Sep 032014



Torn front wheel of a bicycle after a crash wi...

Torn front wheel of a bicycle after a crash with a car (Photo credit: Wikipedia)



I was packing for a trip with the TV on in the background.  Instead of heading to bed early so I could be fresh for my trip, I stayed up to jot some thoughts about a  bike accident.

Were there flames, fatalities or drama?  On the surface there was nothing unusual about the incident.  Or so it seemed at first.  A young boy was riding his bike, hit a pothole, fell off and broke his wrist. He had a bike accident and his Mom is suing the city.

[Tweet “Were there flames, fatalities or drama?”]

When asked why the city should be held responsible she replied “Hellooooo.”  That was the entire comment.

Of course I feel for any child with a broken bone — it hurts. It’s unfortunate. And I understand parents feeling angry when children suffer: those feelings are normal and natural. And of course cities and towns should to their best to make necessary road repairs.

Kids fall off of bicycles and get hurt. It happens: neither riding a bike nor conquering gravity are particularly easy skills to master. But a broken wrist in not a fatality. Painful? Inconvenient? Scary? Sure — so are lots of opportunities for growth.

Intended or not, actions have consequences — even driving our bikes in unexpected directions.

Have you ever been frustrated by making repeated requests about basic chores or responsibilities?  Laundry that doesn’t make it to the hamper?  Book bags that don’t get cleaned out?  Toys that aren’t put away?

At that point some parents are able to let certain laundry go undone, permission slips unsigned and toys “‘go missing.”  It’s generally an effective way to stop nagging and help kids connect the dots between the request and the consequence of not following through.

However there parents who offer to serve detention for their kids and even one who drove the get-away car for her “baby’s” robbery…  sometimes parental love gets in the way of more rational thinking!

[Tweet “Sometimes parental love gets in the way of more rational thinking!”]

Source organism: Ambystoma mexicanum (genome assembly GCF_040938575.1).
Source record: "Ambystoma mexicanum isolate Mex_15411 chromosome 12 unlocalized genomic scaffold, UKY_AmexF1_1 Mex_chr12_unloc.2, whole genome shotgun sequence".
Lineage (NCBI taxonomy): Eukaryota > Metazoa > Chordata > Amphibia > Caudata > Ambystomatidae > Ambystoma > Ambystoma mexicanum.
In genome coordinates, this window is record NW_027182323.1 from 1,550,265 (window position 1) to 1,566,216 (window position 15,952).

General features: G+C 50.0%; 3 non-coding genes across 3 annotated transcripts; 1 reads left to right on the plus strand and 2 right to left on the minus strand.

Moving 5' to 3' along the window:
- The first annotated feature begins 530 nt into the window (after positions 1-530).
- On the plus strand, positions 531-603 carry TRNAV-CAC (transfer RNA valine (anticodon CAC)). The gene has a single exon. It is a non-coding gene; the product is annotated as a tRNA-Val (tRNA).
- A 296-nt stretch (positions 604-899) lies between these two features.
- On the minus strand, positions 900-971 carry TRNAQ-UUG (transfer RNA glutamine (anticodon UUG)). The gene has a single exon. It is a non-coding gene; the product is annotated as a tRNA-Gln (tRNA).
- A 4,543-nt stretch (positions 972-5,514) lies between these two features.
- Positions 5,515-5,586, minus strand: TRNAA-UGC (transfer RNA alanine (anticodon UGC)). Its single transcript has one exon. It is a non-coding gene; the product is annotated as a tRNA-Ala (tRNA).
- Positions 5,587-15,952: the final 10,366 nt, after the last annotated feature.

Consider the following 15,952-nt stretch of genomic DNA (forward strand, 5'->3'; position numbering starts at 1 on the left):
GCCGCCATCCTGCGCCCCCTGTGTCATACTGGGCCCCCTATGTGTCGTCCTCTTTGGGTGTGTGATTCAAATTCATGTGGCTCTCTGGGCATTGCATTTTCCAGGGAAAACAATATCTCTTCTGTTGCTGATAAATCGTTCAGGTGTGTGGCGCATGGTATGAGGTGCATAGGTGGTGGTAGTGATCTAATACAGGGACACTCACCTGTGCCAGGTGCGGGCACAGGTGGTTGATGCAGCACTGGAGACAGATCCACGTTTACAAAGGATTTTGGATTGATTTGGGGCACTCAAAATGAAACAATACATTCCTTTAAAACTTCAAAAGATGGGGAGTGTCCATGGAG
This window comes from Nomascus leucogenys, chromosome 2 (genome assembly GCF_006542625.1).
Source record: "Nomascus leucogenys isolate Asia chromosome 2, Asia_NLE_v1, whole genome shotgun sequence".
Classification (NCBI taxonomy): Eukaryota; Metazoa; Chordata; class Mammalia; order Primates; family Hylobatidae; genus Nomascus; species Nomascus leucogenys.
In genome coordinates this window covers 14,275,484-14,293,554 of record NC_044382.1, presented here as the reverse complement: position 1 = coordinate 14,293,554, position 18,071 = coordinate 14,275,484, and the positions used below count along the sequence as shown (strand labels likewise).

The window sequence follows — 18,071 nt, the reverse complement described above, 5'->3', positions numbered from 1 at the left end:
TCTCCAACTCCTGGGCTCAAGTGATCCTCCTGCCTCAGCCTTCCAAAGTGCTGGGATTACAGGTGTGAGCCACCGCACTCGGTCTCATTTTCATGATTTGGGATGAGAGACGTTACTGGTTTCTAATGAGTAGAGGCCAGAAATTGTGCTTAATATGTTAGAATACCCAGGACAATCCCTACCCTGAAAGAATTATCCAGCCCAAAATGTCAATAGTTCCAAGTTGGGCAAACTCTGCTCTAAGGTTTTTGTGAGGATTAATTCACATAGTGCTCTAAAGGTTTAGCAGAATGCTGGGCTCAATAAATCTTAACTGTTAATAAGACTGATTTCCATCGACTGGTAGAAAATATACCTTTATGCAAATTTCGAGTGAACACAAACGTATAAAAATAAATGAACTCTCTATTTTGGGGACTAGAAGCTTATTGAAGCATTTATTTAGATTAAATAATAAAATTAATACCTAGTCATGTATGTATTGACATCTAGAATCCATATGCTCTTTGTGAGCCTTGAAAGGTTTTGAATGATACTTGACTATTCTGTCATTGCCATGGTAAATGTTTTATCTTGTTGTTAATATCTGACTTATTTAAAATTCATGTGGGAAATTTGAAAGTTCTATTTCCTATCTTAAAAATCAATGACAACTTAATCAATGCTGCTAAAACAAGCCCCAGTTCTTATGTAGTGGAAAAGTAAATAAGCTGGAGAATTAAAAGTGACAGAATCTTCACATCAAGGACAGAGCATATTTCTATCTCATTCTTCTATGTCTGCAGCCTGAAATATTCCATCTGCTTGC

P.S.  I think extreme examples can be useful in checking our own decisions so  I’ve got a collection of old news articles here. They’ve sparked some lively conversations in parenting groups.  (And, please, if you’ve got one to add, send me the link!  I love this crazy collection.)






  4 Responses to “Bike Accident Boo-Boo”

  1. Yes Andrea, I have been frustrated by making repeated requests about basic chores or responsibilities…I think we all have, especially women! The woman who wanted to sue the city is sending a message to her son that outside influences are easily to blame, and you can gain from it. The city did not do something to the boy, and yes he hit a pothole, but when riding a bike be on the lookout for potholes, they are everywhere! Life lessons can be painful!

    • Thanks, Debra…. I think sometimes we get so caught up in day-to-day busy-ness it’s hard to think about the long-term impact of our decisions. I sometimes worry that the inability to tolerate a little short-term discomfort sets kids up for longer, bigger pain.

  2. Been there Andrea. My friend has this theory that the kids get together and plan how to respond to parents (usually to annoy them). But as parents we have to do our part to ensure they learn life’s lessons even if it hurts now.

  3. Oh that’s a bummer. That’s why we need to be careful all the time.

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